History

Land Parcel

An early 1920s aerial photo of Ventnor from above shows, over toward the right and on Ventnor Avenue, an empty lot with an area of white surrounded by a darker area suggesting that maybe the lot was used for sandlot baseball, whether formally designated or just informally putting an unsold lot to good use for youngsters interested in baseball.  In the same timeframe, an early 1920’s Sanborn Insurance Map which laid out towns and color-coded the structures as wood, brick or stucco, depicts the 5000 Ventnor Ave. block as raw land. In 1921, the Heights would still have been largely undeveloped, other than some summer cottage bayfront “boathouses.”  Middle class housing away from the water was not undertaken until the 1940’s.   No Titus Field for recreational sports, no Wellington Plaza Shopping Center (1972).

Early 1920’s Sanborn Insurance Map

1920s

1931

The lot from the 1920s and 30s, primitive aerial photograph shows it as an empty field and possibly given over to informal sandlot baseball.

(click on pics to see larger image)

Later, at sometime in the 1930’s, two large apartment buildings were built in the 5000 Ventnor Ave. block. They carried street addresses of 2 S. Oakland Ave. and 1 S. Hillside Avenue, consistent with the streets which their front entrances faced. 

Ventnor Memory Park occupies the ground where there were once four narrow row houses.  Believed to have been constructed sometime in the 1930s, they were ultimately demolished circa 2005–2009, near the waning days of an ambitious redevelopment plan. Afterwards, the lot returned to nature — much as it had once been an open field in the early 20th century — and was seen for its potential to provide open space for enjoyment by present and future generations in an area of densely clustered homes and businesses

In between and facing Ventnor Ave., four single family row houses were built; street numbers of 5004, 5006, 5008 and 5010 Ventnor Avenue were their assigned addresses. Right across the street, the old Lou’s eatery was a vibrant magnet of clientele.  

In the late 1990’s, a 26 block section of the town was dubbed the Northeast Redevelopment Area.  After litigation which went to the NJ Supreme Court on the issue of “eminent domain for private gain” and which concluded in 2005, there was a pullback by a financially capable co-partner (Pulte Homes) in the Redevelopment plans.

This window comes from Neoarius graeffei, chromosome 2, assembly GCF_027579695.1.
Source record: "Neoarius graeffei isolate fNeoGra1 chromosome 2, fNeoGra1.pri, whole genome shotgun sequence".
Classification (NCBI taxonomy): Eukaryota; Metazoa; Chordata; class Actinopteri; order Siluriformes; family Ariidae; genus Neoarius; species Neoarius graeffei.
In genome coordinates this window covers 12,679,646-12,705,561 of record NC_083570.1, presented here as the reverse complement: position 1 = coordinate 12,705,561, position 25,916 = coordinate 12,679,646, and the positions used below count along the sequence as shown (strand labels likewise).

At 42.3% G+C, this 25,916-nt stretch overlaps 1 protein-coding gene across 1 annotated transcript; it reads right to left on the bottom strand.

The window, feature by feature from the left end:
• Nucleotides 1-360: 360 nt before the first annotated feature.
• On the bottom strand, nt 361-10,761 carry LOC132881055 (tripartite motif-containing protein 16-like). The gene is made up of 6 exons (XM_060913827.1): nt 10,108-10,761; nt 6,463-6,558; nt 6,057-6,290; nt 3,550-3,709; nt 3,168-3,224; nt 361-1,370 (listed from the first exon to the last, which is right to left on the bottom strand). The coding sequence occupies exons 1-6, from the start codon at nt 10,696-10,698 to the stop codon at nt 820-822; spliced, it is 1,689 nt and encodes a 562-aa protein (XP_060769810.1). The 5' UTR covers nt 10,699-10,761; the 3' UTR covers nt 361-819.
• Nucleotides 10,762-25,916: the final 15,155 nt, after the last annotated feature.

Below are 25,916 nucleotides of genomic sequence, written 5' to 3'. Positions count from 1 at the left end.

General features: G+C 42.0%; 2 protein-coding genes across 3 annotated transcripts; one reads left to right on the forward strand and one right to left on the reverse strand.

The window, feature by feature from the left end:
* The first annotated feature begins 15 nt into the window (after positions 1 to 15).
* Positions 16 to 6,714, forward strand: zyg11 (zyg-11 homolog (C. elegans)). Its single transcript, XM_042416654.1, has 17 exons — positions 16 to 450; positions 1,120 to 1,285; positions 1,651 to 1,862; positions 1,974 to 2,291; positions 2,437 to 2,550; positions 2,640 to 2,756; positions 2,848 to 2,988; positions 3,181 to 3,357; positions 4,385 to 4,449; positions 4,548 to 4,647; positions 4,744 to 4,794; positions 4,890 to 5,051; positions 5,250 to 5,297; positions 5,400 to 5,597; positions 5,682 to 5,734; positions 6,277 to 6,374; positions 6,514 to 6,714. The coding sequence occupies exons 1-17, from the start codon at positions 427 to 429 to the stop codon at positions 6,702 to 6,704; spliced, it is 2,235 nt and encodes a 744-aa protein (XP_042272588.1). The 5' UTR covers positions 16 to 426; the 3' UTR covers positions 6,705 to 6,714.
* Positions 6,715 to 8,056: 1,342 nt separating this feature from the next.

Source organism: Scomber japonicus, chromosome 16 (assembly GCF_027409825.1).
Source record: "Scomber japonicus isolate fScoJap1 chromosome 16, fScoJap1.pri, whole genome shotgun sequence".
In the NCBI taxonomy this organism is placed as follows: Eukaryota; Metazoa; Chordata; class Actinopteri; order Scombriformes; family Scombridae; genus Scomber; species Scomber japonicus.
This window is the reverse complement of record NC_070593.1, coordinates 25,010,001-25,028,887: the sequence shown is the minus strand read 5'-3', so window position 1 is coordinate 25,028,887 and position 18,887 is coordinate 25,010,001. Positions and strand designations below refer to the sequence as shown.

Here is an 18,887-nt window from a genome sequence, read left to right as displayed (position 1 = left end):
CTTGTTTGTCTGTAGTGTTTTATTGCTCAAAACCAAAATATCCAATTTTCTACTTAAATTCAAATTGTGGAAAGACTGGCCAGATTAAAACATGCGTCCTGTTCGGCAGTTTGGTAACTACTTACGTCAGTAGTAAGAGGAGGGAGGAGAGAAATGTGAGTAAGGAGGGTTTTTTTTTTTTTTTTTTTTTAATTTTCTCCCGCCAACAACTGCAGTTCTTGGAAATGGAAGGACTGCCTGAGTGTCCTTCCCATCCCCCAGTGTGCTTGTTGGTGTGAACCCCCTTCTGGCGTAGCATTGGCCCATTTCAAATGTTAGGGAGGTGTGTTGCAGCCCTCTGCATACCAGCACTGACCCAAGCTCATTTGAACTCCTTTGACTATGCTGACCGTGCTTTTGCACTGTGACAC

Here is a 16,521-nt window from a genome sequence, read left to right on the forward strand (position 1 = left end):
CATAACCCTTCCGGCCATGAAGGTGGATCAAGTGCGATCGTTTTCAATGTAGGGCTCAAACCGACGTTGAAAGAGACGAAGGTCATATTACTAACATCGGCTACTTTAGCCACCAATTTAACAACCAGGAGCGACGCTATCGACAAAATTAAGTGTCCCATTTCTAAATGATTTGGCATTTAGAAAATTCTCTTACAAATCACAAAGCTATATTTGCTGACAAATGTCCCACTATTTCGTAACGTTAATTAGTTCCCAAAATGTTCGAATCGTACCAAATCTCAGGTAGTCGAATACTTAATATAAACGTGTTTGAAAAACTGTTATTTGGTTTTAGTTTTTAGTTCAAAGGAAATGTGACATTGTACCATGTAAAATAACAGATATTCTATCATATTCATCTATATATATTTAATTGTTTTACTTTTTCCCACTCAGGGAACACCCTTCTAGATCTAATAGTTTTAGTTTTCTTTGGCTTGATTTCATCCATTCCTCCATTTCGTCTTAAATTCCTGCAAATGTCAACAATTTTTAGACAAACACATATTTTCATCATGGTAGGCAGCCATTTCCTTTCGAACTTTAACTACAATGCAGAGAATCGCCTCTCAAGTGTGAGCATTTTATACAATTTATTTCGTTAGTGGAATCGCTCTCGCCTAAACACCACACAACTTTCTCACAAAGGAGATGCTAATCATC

The surviving partner was named the Alliance Group and its principal, Mark Alsentzer, submitted a plan for a 22-unit condo structure he dubbed “Tre Sorelle” on the block as it faced Ventnor Avenue.  Although that plan, and another for a 32 unit condo building across the street, received Planning Board approval, neither were ever built. 

The vacated structures on the even-numbered side of the street met different ends.  Alliance Group renovated the apartment building at 2 S. Oakland Ave and attempted to sell small condo units.  Presently, the apartment building is under new sole ownership and still an apartment house. 

In 2009-10, the vacant rowhouses and the large apartment building at 1 S. Hillside Ave. were demolished.  Some refreshing “signs of life” occurred in the same year, 2009, when a building on the corner of Ventnor and Nashville Avenues was substantially renovated and expanded to become a Veterinary medical practice and hospital. But then, any further progress in the neighborhood languished.  As five lots, each under separate ownership, languished ... nature started to reclaim "her" own,  Clover and weeds; weeds and clover.  

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Land Parcel | DeLuca Family | 1948 ~ Ventnor

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